When you wash the car, do you wash the body and then the wheels and tires? Doing it this way will increase the liklihood of water spotting because water will have the opportunity to dry on the car while you're down on the wheels. Reduce the chance for spotting by starting with wheels/tires first. Don't wet down the whole car, just the wheels. Wash the body after you've completed the wheels. This will reduce the amount of time water is laying on the surface. You can also reduce the amount of water to get off the car by taking the nozzle off the hose and letting the water run over the surface...this will produce a sheeting action that leaves less water on the surface for you to remove.

Water spots are often caused by the minerals left after water has evaporated. There are cases where white vinegar will remove the spots since it will dissolve the minerals. You can use it straight or dilute about 50%...the vinegar will not harm your finish. It may be necessary to rub the spots a little to remove them, but the white vinegar is worth a try.

Tcrews also suggested clay bar. Clay is an awesome cleaning tool that will get the surface absolutely clean and slick. Anything left on the surface after claying is etched into the paint and will require the use of an abrasive product for removal. The keys to using clay are keeping the surface well lubricated, use light to medium pressure, and straight line motions. It isn't hard to do, it just takes a little time. Read more about clay bar in the "Tips and Tricks" section at www.zainostore.com.

BlackCoupe
09-04-2003, 09:52 PM
Something else to consider is the amount of washing solution you are using. I have noticed if I use too much, I get soap spots. And I agree with the previous posts: Never wash your car hot or in the direct sun or you will for sure get spots regardless.

94venom
09-05-2003, 03:01 PM
the best thing i have found is the zaino water spot remover....i tested it on one small corner of my rear window, and that is the only part of the glass on my '94 that is without spots. 02ws6 and i used it on my snake...the stuff is wonderful....:smack:

02WS6
09-05-2003, 03:11 PM
Originally posted by 94venom
the best thing i have found is the zaino water spot remover....i tested it on one small corner of my rear window, and that is the only part of the glass on my '94 that is without spots. 02ws6 and i used it on my snake...the stuff is wonderful....:smack:

Yeah the Z-12 works great on glass but don't use it on the paint or the tinted side of the window (if they are tinted..... It will cause horrific swirl marks.

To get the water spots off the paint use a claybar then a good wax to protect the paint. Zanio has all this stuff. Make sure to dry the car with a white cotton towel or an absorber. Don't I repeat don't use a water blade! Esp if you have a dark color paint. Never let a car air dry.... it just a bad idea.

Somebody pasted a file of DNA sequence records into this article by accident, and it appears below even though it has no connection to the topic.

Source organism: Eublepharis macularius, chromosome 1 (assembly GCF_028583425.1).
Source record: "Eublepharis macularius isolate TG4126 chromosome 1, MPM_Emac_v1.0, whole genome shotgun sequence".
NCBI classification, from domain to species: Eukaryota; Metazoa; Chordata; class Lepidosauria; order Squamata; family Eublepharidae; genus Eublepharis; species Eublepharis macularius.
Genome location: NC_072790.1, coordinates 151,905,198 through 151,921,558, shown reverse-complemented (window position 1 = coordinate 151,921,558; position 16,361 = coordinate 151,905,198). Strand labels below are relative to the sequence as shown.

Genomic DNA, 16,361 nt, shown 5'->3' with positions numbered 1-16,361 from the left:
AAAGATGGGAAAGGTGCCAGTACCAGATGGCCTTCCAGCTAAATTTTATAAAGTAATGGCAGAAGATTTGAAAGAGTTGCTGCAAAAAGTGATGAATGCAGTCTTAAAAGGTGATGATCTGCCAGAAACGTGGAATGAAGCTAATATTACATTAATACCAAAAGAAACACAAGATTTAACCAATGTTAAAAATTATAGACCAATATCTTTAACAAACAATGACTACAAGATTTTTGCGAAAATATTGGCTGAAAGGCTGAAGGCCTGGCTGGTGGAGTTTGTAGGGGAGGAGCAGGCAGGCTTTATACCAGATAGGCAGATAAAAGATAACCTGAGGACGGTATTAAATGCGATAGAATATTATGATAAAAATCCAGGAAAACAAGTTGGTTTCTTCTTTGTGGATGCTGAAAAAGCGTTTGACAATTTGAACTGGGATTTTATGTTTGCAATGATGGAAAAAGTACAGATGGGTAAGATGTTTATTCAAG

BOOMER23
09-07-2003, 02:35 AM
Im curious about the water blade why do you feel that it is a bad idea? Im just trying to make sure I get this all done right

94venom
09-07-2003, 11:59 PM
I can't speak for 02ws6, but the experiences I have had with one haven't been that good or bad either way. I have found that with a water blade, if there is any type of particulate matter on the paint that for some reason didn't get washed off, it can get trapped on the blade and scratch. That isn't to say that it will happen, but I have had it happen to me.

02WS6
09-08-2003, 10:22 AM
Originally posted by BOOMER23
Im curious about the water blade why do you feel that it is a bad idea? Im just trying to make sure I get this all done right

a water blade is just like a windshield wiper.... It can pick up tiny particles in the edge of the blade and you probly won't even notice them until its too late. The particles WILL scratch your paint... (esp a clearcoat)

Of course this can happen with a towel or an absorber so you really have to take special care of anything that will touch your paint. but to enhance my point... have you ever riden in a car that hasn't had the wipers changed in a while.... Ever notice the scratches on the glass where the wipers go back and forth over the same area..... the water blade can make the same marks in your paint. It is made of a harder material than an absorber or a towel so common sense will tell you that it is more likely to scratch the surface of the paint.

Once again.... this is only my $.02 not the gospel from the show car gods. But if you use it becareful!

BOOMER23
09-08-2003, 06:37 PM
Ahhh I gotcha. Thanks for the heads up guys.

tcrews
09-08-2003, 10:26 PM
A waterblade is pretty far from a windshield wiper blade....

I've used them on black cars, red cars, white cars, blue cars......no scratching/markings period. I usually only dry my car after I wash it so typically there isn't anything on the car that would scratch it :)